Why Your Washing Machine Smells And How To Fix It, According To An Expert

Doing your laundry every week may seem like a nagging chore, but there's something to be said for that rewarding wonderful scent of a warm, dry, fresh load as soon as you pop it out of the dryer. Besides, when it comes to tasks around the home, laundry isn't all that bad — right? According to a survey done by the American Cleaning Institute, those who participated actually said that laundry was their favorite cleaning chore around the home. 

Because your washing machine has the sole purpose of cleaning, folks may often forget that they need to maintain and clean the appliance itself. Without proper care, your washer could break down or even create a funky smell, which is the last thing you want to emit from a cleaning machine. If you are perplexed by the foul odor coming from your washer, don't panic. In an exclusive interview with House Digest, Founder of Diamond Appliance Repair of Appleton, Wisconsin, Jim Schmid gave us his insight into the pungent washer problem, explaining "a foul smell coming from your washing machine can be caused by a variety of issues, and it is important to identify and address the problem quickly."

The drum is dirty or there's lint buildup

One of the major reasons why washing machines begin to smell is because they are not clean. Schmid has narrowed down some of the major causes, saying. "The inside of your washing machine can accumulate dirt, detergent residue, bacteria, and mildew over time if it isn't properly cleaned and maintained. The accumulated grime and residue can cause the musty odors that are common in dirty washers." To take care of this issue he suggests that you should "clean the inside of your drum regularly with an all-purpose cleaner or vinegar diluted in water." Vinegar is an inexpensive and all-natural cleaner that can kill odors at the source, without being damaging the internal parts of your washer.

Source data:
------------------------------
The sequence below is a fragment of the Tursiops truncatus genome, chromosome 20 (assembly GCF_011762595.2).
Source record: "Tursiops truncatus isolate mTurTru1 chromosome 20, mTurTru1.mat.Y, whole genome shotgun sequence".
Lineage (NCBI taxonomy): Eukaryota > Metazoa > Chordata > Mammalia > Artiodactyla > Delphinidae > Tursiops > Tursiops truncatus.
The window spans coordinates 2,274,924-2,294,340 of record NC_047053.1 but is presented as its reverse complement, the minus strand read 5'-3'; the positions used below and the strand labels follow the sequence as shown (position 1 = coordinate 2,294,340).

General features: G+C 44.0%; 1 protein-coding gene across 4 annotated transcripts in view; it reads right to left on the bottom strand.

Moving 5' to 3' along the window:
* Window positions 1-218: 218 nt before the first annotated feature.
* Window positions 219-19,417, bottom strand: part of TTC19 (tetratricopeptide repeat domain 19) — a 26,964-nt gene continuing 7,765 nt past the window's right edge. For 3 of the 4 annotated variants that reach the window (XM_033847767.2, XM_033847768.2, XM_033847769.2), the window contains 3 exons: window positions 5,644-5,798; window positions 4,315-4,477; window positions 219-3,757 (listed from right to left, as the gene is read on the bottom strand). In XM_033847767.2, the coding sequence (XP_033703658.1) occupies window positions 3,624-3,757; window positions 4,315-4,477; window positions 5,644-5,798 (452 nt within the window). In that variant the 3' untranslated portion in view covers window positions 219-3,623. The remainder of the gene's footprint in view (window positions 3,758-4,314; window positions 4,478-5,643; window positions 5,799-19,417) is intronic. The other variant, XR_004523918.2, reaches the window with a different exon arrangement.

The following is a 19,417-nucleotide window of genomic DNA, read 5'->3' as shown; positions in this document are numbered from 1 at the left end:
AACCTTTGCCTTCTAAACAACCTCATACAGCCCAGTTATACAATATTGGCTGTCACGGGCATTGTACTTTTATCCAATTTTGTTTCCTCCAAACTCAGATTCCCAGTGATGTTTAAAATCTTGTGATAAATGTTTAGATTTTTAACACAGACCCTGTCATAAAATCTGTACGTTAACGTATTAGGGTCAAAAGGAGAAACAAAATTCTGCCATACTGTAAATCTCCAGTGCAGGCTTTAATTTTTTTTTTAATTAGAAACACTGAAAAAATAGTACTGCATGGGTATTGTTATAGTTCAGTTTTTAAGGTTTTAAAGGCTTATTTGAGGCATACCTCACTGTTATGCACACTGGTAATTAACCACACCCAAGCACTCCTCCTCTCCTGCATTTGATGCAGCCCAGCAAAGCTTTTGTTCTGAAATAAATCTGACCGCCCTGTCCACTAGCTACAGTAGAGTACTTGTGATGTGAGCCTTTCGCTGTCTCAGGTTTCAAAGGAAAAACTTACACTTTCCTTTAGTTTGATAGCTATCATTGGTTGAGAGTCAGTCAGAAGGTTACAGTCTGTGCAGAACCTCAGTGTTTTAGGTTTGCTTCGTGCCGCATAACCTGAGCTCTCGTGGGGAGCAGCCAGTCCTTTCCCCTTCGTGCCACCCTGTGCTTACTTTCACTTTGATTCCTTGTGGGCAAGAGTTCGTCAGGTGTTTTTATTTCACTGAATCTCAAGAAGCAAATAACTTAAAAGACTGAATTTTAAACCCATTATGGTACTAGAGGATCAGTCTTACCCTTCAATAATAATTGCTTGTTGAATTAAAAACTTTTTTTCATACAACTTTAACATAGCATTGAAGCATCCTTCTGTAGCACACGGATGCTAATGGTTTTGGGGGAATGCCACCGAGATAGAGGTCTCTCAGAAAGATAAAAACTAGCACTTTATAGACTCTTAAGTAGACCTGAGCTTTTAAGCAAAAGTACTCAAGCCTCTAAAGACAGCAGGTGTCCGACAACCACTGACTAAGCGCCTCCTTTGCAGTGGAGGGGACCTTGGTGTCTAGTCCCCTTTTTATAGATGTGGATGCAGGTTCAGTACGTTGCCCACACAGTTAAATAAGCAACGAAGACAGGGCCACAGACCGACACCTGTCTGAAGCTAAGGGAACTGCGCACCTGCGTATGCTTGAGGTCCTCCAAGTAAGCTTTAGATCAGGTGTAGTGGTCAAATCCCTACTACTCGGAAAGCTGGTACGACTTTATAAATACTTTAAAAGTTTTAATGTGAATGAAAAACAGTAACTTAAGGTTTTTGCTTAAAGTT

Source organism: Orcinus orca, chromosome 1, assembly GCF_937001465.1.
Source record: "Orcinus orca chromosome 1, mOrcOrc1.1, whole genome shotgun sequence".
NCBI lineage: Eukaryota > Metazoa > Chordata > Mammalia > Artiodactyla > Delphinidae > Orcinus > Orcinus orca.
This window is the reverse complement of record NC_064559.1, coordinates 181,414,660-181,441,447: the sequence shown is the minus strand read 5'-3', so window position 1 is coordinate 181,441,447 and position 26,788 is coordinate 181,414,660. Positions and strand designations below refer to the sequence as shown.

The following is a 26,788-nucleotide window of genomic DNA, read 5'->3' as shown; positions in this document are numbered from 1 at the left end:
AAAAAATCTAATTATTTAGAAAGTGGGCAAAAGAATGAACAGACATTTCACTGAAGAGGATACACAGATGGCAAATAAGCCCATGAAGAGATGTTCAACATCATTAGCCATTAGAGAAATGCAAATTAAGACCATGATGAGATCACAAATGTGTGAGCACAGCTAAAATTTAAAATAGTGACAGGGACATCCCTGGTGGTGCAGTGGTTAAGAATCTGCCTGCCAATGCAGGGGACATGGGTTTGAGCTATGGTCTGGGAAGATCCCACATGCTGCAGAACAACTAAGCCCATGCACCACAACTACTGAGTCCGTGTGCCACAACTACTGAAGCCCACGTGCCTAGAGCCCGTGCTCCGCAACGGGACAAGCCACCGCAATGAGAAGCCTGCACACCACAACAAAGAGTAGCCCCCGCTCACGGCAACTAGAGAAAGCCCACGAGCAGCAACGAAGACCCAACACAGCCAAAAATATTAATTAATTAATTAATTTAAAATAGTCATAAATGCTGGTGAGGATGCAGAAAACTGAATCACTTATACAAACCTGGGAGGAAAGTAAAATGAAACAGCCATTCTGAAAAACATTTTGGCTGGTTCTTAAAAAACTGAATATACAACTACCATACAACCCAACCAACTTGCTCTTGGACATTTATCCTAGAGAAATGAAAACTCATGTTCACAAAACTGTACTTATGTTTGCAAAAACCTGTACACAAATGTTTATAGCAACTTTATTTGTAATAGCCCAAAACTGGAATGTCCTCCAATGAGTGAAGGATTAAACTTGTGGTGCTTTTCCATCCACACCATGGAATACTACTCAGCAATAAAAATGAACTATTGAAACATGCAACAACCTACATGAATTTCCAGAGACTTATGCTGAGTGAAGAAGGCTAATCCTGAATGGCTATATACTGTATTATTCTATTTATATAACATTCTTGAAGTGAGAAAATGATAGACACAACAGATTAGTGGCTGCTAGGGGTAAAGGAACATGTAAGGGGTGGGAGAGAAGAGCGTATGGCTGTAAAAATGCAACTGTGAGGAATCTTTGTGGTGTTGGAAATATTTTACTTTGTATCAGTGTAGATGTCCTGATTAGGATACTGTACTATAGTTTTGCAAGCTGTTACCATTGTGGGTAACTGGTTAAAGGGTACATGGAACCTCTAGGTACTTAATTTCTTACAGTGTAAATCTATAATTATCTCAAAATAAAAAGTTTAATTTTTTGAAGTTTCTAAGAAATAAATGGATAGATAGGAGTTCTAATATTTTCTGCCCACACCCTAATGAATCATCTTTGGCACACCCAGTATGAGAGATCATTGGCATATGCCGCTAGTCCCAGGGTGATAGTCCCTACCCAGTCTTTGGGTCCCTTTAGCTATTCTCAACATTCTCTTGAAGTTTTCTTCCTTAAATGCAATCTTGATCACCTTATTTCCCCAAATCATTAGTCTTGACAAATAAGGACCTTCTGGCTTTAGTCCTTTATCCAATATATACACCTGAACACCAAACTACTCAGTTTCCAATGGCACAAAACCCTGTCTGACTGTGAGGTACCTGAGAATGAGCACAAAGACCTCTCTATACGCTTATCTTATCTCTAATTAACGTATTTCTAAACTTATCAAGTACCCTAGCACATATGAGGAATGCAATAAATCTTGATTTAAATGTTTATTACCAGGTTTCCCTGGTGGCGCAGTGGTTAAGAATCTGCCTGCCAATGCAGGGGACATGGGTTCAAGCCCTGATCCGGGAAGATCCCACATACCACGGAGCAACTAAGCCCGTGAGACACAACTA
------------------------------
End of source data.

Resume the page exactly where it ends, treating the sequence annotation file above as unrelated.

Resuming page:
Schmid also mentions that "lint buildup is another common culprit behind smelly washing machines." To address this issue, he notes that homeowners need to "make sure to clean out the lint filter after each load of laundry to keep lint accumulation under control." This should help get rid of the smell, but for continued odor-free washing, it should become a normal part of your routine. "Additionally, regularly wipe down both the inside and outside of your machine with an all-purpose cleaner to reduce any lingering smells that might come from leftover lint particles," Schmid suggests.

Damp towels can be a culprit

A bad smell might be due to the items that are put in the machine rather than the machine itself. Schmid points out, "a damp towel is a great place for mold and mildew growth which often leads to unpleasant odors coming from our washers. To prevent this from happening make sure you dry off wet towels completely before putting them in the washer or ensure you hang-dry them afterward before storing them anywhere damp or humid." Although it may seem strange to dry an item just to then put it right back into the wash, you don't want the residual mold to reach the inside of your washing machine.

Because mold and mildew thrive in dark, moist, and warm environments this makes the washer an ideal space for it to grow and spread. If you notice mold or fungus growing on any items, whether it is a towel, linen, or clothing, you should treat the area before placing it in the washer. Fabric-safe bleach can kill the bacteria as well as rid your items of any stains that they may have caused, which will ensure that your articles come out clean and disinfected.